By far the easiest way to get into a match, and a method I found to be the most enjoyable when it came to playing Injustice: Gods Among Us online, is to join one of the many rooms that spring up to accommodate online players – you can even create your own too. Within these rooms you can looking at the list of players to see which of them are currently partaking in a match that allows for the addition of extra players (such as Koth) and then join them with the simple press of a button. No “Looking for Opponents” messages or waiting around for five minutes. From the room’s menu you can also challenge players directly, as long as they’re not currently in a match, or be challenged yourself. The biggest downside with the Online aspect of Injustice: Gods Among Us comes in the form of the Special Moves. These are the moves that each character can do once they’ve got a full special bar and the player holds the L2 and R2 buttons on the PlayStation 3 controller (probably the trigger buttons on the Xbox 360 version). While these are nice enough to watch, and the little animation that happens before it all kicks off is ok, a lot of the players online have learned how to easily avoid these incoming attacks, and the small animation that triggers before the attack is enough of a warning for them to get out of the way by just holding up on the analog stick so that when they gain control of their character again – when the Super Move is just about to start – they jump out of the way, the Super Move misses and you’re left with an empty special bar and a few possible expletives to choose from.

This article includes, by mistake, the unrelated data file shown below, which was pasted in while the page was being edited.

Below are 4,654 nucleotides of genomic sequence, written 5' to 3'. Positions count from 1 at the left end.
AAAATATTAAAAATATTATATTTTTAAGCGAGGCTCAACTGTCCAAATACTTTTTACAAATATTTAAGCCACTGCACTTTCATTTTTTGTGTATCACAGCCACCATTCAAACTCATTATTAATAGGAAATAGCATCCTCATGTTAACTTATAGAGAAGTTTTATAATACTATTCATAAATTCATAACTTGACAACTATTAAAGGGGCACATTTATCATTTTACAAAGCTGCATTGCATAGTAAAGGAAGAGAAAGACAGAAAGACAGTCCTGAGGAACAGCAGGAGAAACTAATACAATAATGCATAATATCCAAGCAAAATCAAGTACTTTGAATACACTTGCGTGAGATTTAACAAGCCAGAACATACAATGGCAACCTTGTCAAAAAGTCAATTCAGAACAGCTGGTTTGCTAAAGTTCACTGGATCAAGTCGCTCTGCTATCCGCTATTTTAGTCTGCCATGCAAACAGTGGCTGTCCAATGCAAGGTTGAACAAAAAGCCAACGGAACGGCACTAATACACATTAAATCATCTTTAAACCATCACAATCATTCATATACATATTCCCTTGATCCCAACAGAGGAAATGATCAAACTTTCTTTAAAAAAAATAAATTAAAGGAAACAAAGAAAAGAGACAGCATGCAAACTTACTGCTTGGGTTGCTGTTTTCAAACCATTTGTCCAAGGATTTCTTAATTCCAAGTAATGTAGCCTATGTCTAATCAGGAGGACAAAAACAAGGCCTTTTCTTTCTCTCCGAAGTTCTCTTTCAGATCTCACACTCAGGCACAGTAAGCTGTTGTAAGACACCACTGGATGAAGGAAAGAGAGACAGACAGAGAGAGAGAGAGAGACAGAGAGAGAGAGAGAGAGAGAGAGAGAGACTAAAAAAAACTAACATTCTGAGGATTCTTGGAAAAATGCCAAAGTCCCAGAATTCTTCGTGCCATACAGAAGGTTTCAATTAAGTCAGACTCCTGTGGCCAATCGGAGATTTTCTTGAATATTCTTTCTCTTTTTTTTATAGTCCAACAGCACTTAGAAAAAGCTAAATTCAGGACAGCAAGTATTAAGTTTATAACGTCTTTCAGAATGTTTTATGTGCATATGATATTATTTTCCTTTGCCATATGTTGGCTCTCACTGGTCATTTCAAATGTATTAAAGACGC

One nice addition to the game, and something which rounds off the multiplayer offerings quite nicely, is the addition of the Daily Challenge. These are small challenges which the player can choose to perform while they’re online. These are usually fairly straightforward; for example, the Daily Challenge at the time of writing is “Connect a total of 5 Super Moves with Wonder Woman in any online game mode.” This is a simple thing to do for the most part, but the fact that you have a time limit in which to do it in adds an element of urgency and ensures that, if you care about completing the Daily Challenge (which unlocks some gear for the Hero Card if you do), then you’re going to have to come back every day. Which is exactly what NetherRealm Studios and Warner Bros. want you to do. Pretty clever really.
There’s no doubting that there’s plenty of content in Injustice: Gods Among Us. Even once the six hour Story mode has been completed, there’s still the opportunity to go through the Classic Battle mode will each of the available characters to unlock each of their endings. Then there are the Archives to pilfer, and the option to link the game with the free iOS version of the application to unlock even more content. That’s before you even start to think about taking the game online and levelling up your profile even more.
VERDICT: Injustice’s change of control scheme from Mortal Kombat feels a little jarring at first for players of NetherRealm Studios’ previous outing, but it doesn’t take long to get to grips with it, and when you do you’ll be loving the simplicity of it while enjoying the complexity of the combos and special moves. If you’re a fan of DC Comics as well as a fan of fighters then Injustice: Gods Among Us is a no-brainer. The Story Mode will make you fall in love with the game, but once that’s done and you start unlocking the different areas, alternate costumes and all the unlockable battles, you’ll find yourself falling in love over and over again. Then there’s the battle between Batman and Batman. I mean… what the … I don’t even … BATMAN!
EXCELLENT. An 8/10 is only awarded to a game we consider truly worthy of your hard-earned cash. This game is only held back by a smattering of minor or middling issues and comes highly recommended.